Hospital Utilization and Expenditure by Israeli Health Plans in an Era of Health Care Reform

The relationship between hospitals and health plans is crucial to health system finances: health plans are by far the largest purchasers of hospital services in Israel, while hospital expenditures constitute the single largest component of health plan spending.

In the mid-1990s, the hospital-health plan relationship was dramatically affected by two major policy changes. The initiative to institute a cap (or ceiling) on the amount of money that hospitals could charge health plans for services provided reduced the incentive for hospitals to promote utilization. At the same time, the introduction in 1995 of national health insurance redistributed health care monies from the smaller health plans to Israel’s largest health plan. As such, it provided the smaller health plans with a strong budgetary imperative to reduce spending in all areas, including on hospital services.

The JDC-Brookdale Institute carried out a multi-year investigation of recent trends in the health plans’ hospital utilization and expenditures in light of these government-initiated health care reforms and the health plans’ efforts to contain their spending on hospital services.

The specific aims of this investigation are to do the following:

  1. Review the history of the capping initiative and its effect on incentives for health plans and hospitals.
  2. Explore whether, prior to the introduction of the cap and national health insurance, opportunities existed to reduce hospital utilization.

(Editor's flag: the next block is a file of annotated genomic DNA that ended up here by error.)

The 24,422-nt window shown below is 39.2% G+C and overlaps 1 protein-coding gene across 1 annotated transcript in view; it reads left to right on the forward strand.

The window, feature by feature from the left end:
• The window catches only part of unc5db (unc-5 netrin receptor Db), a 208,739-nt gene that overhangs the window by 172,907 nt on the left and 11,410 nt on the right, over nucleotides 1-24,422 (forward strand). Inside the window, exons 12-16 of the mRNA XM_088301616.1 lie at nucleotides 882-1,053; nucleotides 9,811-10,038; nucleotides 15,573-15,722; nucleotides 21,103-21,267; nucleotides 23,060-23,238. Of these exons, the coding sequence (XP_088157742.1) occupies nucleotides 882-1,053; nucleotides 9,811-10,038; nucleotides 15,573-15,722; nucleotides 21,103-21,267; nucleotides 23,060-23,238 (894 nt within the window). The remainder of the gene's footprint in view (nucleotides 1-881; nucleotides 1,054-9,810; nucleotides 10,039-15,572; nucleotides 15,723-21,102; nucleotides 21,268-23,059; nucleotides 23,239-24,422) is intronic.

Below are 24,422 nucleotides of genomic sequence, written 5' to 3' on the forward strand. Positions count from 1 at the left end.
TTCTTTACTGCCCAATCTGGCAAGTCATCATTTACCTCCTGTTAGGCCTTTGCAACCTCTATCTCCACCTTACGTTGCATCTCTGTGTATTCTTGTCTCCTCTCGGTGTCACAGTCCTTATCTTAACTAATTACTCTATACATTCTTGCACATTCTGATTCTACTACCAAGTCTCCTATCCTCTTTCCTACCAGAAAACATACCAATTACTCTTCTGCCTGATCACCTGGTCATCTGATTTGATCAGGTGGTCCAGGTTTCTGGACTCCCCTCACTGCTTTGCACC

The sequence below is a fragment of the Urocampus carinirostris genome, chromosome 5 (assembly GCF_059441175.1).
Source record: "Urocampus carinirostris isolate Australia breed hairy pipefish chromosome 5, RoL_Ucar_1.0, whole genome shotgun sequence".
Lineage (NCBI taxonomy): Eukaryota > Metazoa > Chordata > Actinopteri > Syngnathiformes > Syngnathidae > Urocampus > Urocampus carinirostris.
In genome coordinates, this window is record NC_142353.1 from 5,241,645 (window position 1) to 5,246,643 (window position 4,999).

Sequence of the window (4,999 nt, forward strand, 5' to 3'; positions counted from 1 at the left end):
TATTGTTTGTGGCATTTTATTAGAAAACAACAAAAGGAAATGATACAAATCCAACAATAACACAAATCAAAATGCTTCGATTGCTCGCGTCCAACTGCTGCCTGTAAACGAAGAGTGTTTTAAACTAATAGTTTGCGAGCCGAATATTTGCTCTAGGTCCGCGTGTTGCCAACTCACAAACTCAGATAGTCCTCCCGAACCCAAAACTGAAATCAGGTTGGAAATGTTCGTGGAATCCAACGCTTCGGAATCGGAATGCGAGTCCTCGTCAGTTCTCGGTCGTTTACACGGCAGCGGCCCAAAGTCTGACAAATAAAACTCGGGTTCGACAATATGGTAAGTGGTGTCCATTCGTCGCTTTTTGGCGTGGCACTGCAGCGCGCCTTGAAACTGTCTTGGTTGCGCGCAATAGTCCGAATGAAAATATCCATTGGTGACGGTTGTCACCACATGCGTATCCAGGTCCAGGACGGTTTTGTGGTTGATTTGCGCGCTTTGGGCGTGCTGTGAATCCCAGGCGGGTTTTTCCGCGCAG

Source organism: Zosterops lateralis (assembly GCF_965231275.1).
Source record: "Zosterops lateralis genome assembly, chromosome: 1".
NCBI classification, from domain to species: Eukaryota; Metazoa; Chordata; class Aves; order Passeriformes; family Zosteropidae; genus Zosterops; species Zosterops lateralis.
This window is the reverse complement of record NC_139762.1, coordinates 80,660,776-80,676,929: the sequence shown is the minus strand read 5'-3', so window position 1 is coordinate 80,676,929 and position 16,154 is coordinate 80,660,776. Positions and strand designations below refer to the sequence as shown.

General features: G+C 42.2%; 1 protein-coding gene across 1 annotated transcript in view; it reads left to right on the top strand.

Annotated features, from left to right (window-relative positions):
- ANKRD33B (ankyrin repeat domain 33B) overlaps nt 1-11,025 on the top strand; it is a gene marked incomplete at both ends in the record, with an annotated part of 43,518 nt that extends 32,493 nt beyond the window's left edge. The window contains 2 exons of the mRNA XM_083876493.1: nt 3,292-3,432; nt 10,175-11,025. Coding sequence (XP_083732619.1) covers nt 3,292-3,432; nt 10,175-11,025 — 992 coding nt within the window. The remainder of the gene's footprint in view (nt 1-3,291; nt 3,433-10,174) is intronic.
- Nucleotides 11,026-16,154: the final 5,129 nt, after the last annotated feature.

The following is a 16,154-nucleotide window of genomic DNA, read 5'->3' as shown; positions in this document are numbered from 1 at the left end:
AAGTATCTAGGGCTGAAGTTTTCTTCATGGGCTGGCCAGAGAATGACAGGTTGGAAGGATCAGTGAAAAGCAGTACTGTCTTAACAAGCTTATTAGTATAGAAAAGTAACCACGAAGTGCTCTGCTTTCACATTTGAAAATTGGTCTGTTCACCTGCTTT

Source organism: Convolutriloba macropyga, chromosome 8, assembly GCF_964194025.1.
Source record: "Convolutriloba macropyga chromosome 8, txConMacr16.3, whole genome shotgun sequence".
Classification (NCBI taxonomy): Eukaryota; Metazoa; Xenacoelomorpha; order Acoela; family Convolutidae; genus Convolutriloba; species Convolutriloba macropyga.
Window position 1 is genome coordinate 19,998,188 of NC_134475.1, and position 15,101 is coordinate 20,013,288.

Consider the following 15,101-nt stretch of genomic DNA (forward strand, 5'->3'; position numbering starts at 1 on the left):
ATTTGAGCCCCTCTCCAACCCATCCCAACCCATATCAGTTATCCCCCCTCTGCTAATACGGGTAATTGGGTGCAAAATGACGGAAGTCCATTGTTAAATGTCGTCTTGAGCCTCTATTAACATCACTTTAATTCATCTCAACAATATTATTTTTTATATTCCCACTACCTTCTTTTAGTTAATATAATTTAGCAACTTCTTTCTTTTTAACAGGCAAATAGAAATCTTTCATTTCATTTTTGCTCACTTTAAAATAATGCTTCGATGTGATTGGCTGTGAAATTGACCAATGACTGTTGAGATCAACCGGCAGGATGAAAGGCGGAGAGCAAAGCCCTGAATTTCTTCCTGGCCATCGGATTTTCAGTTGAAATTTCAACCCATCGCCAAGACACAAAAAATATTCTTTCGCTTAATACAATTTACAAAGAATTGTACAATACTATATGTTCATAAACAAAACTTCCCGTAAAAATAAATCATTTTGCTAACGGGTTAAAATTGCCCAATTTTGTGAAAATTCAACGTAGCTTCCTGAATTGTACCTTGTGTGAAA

3. Document post-reform changes in the health plans’ hospital utilization patterns and expenditures.
  4. Document specific organizational measures taken by the health plans to contain hospital expenditures.
  5. Place Israel’s experience in an international context.

This investigation has produced two reports. The first report focuses on changes in the hospital-health plan relationship through 1996, and analyzes experience with the hospital cap as it was originally formulated. In 1997, the cap was modified. The second report summarizes the experience with it between 1997 and 1999.

The study was conducted in an environment of criticism of the hospital revenue cap for unfairly penalizing certain health plans and hospitals. Indeed, this criticism was substantiated by the study. At the same time, the study also found that the cap appeared to have achieved its main objective: Between 1995 and 1999, hospital utilization rates stabilized, and per capita hospital expenditure declined. This finding contributed to the government’s 2002 decision to refine the hospital revenue cap, rather than eliminate it, as some analysts had proposed.

This project was financed in part by the Israel National Institute for Health Policy and Health Services Research. It was a cooperative effort of the JDC-Brookdale Institute, the Brandeis University Health Policy Institute, the Israeli Ministry of Health, and Hadassah-Hebrew University.